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Reader Dilemma: I Cant Get Approved for a Credit Card! How do I Build Credit?

Last updated by on January 19, 2015

How Do you Get Approved for Credit Without a Long Credit History?

This question comes from a reader who has been unable to get a credit card approved, despite seemingly doing everything by the textbook. I have not been in the situation of being unable to receive approval for a credit card. Anyone have any advice on this topic? I can only imagine the frustration.

I’ve applied for a credit card through Chase Bank (my personal bank) twice now and been denied each time. My credit score is not bad, just not established. Here’s a little history (followed by my question):

how to build a credit history1. I’m 24 years old and I’ve never had a credit card.
2. I’ve always been on time with rent and utilities payments (all utilities been in my name at every residence I’ve had for four years now).
3. I’ve cosigned two car loans with my parents before the age of 20, both of which have since been paid off.
4. I’ve got one small student loan in my name which I just started making payments on (it was in forbearance due to my participation in the AmeriCorps VISTA program immediately after college).

My credit history (apparently) is approximately zilch. I am joining the Peace Corps in nine to twelve months and would like to build some credit before I duck out of the country for two or more years, so it’s important to me that I get approved asap.

Do you have any advice? Do secured credit cards actually help you build your scores?

Credit Card Approval Discussion:

Has anyone been in a similar situation to this? What did you do to build enough credit to get more credit?

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About the Author
I am G.E. Miller, & this is my story. My goal is financial independence ASAP. If you share that goal, join me & 10,000+ others by getting FREE email updates. You can also explore every post I have written, in order.

  • Nick says:

    Get one of your parents to co-sign on a credit card for you. I couldn’t get approved for one on my own at 18, but then got my dad to co-sign for one and it was approved. He’s never had to help me pay for it, just needed his name on the application. 5 years later, my credit limit is up to $7500 on that card and I was able to get a $20k car loan in my name alone.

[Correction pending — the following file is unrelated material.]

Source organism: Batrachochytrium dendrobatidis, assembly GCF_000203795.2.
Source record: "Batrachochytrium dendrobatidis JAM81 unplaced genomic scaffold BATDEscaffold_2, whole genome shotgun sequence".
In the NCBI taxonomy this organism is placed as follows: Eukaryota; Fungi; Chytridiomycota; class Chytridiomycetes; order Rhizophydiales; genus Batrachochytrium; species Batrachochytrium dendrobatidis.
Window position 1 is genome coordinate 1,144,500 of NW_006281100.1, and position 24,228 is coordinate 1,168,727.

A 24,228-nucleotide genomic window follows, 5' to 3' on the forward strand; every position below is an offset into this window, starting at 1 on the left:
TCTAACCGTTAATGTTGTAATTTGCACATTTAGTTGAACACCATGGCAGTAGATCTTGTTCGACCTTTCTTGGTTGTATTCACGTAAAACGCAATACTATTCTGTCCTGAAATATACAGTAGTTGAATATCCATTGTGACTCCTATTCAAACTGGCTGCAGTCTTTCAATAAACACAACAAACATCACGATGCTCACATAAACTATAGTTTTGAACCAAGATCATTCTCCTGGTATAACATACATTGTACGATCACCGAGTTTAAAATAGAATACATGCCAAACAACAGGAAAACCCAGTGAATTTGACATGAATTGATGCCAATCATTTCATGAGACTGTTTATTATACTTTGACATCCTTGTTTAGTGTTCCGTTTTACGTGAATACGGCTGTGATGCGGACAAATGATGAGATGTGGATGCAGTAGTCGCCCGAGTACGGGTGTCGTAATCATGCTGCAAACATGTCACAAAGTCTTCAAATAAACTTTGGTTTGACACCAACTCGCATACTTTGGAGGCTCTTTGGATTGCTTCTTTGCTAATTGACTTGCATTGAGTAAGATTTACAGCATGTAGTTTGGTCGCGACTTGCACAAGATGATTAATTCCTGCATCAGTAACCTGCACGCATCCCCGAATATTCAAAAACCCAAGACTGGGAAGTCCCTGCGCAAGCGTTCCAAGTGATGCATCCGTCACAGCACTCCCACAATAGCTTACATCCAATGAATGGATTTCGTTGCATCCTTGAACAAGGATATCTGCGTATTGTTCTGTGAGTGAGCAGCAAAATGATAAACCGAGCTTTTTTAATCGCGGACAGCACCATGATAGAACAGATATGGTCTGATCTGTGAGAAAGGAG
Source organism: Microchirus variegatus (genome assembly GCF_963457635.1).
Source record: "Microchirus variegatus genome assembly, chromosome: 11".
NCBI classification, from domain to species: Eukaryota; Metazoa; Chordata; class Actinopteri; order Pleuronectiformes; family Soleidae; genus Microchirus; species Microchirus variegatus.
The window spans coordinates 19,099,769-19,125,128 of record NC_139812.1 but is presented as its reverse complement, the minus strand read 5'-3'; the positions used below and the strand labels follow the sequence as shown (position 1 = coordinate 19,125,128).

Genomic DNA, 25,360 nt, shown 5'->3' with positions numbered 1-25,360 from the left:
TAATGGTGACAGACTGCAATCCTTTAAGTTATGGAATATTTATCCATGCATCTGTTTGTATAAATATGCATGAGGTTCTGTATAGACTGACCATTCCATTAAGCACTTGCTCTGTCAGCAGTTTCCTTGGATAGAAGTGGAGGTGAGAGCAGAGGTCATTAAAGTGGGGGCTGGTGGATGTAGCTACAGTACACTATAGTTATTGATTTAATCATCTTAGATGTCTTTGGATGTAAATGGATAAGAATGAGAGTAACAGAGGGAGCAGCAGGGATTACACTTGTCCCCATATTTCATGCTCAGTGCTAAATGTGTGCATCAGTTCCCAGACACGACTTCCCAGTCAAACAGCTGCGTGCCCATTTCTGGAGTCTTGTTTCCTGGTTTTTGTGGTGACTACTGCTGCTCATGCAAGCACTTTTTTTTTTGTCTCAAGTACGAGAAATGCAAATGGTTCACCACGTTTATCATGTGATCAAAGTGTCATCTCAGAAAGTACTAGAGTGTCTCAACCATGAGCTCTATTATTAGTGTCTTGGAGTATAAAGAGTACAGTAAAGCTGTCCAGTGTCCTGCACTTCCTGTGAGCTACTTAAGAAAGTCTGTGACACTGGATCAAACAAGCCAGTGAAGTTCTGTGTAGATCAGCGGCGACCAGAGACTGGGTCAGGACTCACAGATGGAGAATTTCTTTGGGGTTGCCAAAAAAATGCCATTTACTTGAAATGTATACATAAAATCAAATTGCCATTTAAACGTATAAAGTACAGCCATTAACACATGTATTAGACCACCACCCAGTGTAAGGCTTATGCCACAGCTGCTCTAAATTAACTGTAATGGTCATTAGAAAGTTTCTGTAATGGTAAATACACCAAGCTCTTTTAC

• SarahB says:

    I feel this reader’s pain. When I was 22 I was in the same boat.

    I had no debt (I was very fortunate and left college with no loans), had several thousands of dollars in the bank, paid all my bills on time, and had a full-time job. However, I had no credit history at all. I checked my credit and it literally came back with nothing on it but my name, address and social security number. Because of all this I could not get a cellphone (pre-paid cells were not easily available back then) or a credit card. My parents refused to co-sign for me for either item. So I was stuck for a while. I just kept paying all my bills on time and put money in the bank, hoping I could figure something out. Eventually, my now husband became concerned because during my long drives to come visit him at graduate school I had no cellphone or credit card in case of an emergency. He mentioned this to my now father-in-law and without me even asking he offered to co-sign for a credit card for me and added me to the family cellphone plan with the understanding that my phone was for work and emergencies only.

    I honestly still don’t know what I would have done if my father-in-law hadn’t so generously helped me.

    Once I received the credit card I made a few purchases with it every month and paid the balance off in full. However, this did not seem to add much to my credit history. As a few years later when my husband and I went to sign loan papers for a new car, we were informed that we had a loan, but one of us had great credit (my husband) and one of us had no credit history (me). We paid the loan off within a year and a half and began using our credit card for most purchases with the balanced paid in full each month and in no time I went from having no credit to having good credit.